These quirks of the i-Cockpit are familiar by now, yet even the advantage of a slightly more vaunted driving position hasn’t improved our regard for the philosophy.
Aside from the functional issues the arrangement looks ungainly – especially as part of an otherwise sophisticated, well-organised cabin.
Control layout aside, however, the interior does engender a pleasing sense of well-being that extends well enough to the rear, where, thankfully, the 3008 doesn’t suffer from quite as much of a shortage of space as the 308.
Peugeot claims 24mm and 36mm improvements in rear leg and head room respectively over the old model; that’s enough to afford most passengers a respectable amount of space – as long as you avoid the panoramic roof, which utterly sabotages the car’s usability for anyone of above average height.
That said, plenty of rival compact SUVs offer much better rear accommodation, and if Peugeot really wanted to convince us that its crossover hatch had graduated with flying colours to the SUV class above, it might have done a better job.
Likewise, the 3008’s boot isn’t quite as capacious as that of a Volkswagen Tiguan, for example, but with 520 litres (1580 litres seats down) of easily accessible space, it is big enough to escape criticism.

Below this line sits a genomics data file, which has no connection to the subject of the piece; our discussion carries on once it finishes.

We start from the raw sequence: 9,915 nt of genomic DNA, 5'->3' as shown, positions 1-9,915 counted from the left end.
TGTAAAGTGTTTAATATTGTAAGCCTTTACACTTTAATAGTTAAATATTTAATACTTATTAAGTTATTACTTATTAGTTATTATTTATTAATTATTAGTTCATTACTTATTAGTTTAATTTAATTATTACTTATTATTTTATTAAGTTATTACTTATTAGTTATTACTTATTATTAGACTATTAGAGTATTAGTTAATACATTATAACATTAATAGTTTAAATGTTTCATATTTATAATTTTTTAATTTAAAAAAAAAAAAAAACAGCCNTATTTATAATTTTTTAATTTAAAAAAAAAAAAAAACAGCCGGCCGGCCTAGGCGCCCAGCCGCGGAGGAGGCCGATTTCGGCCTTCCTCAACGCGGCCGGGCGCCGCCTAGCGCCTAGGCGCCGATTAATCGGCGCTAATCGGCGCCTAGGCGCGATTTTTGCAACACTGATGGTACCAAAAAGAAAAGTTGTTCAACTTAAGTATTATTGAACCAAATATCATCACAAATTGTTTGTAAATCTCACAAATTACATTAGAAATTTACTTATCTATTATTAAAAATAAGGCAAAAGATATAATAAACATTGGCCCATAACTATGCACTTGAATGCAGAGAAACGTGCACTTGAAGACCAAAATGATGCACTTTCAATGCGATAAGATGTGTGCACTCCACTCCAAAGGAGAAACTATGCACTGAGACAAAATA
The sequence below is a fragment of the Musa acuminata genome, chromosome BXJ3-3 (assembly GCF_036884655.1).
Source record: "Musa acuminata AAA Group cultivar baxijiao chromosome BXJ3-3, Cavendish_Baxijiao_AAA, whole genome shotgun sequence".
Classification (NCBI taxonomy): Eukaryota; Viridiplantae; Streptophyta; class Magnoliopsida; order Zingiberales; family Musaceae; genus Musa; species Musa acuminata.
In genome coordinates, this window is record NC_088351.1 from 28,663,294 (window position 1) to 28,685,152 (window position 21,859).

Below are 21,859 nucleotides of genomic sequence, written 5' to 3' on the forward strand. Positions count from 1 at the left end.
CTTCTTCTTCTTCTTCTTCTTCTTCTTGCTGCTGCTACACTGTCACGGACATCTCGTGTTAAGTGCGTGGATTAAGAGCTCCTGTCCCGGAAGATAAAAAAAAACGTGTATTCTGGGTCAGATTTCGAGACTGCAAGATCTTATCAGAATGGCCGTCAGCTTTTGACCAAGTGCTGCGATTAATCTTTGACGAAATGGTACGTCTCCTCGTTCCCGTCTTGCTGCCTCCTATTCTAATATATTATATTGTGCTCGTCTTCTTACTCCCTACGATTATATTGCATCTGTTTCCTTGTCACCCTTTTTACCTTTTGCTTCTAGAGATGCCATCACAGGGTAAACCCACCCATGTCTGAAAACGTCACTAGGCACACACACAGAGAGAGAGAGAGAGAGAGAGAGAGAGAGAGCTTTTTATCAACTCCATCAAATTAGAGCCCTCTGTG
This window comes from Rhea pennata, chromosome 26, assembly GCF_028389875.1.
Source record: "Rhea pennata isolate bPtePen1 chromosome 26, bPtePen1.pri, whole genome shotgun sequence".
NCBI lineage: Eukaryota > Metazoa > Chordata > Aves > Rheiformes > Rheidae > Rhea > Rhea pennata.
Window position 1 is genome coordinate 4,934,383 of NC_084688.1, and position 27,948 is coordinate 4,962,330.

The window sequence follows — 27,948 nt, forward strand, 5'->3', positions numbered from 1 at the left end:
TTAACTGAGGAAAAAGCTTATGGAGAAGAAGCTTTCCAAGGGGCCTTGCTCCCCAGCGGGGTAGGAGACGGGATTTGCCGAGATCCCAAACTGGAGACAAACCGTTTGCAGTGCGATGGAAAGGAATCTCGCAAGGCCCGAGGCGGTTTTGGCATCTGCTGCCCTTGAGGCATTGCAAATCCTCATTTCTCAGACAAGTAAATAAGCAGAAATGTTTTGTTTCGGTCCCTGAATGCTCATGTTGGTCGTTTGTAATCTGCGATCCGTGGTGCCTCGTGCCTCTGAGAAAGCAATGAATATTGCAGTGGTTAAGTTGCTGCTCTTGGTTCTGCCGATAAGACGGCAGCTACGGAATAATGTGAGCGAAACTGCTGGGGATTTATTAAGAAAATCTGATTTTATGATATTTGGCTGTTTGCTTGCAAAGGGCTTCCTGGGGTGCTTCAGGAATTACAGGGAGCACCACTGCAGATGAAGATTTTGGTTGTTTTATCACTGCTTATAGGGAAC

The 3008 adopts the latest version of Peugeot’s Connect infotainment system. Its 8.0in touchscreen is standard even on the base model, although it lacks the sat-nav available on more expensive trims.
However, thanks to its Mirror Screen function (compatible with Android Auto, Apple CarPlay and MirrorLink), Active buyers can reproduce their smartphone’s display and access any number of web-based alternatives.
In some ways this is preferable, because Peugeot’s home-brewed sat-nav, while dramatically improved, is still slow on the uptake and not as satisfying to behold as others, even with its new 3D mapping.
Elsewhere, the Connect system offers decent usability. A DAB tuner and Bluetooth connectivity are on board, alongside — in the GT Line model — a plethora of high-end features clustered around the Amplify system, including multi-point massage seats and a fragrance dispenser.
Slightly more conventionally, there’s the likeable option of a 10-speaker hi-fi from Focal, a French specialist, for £590.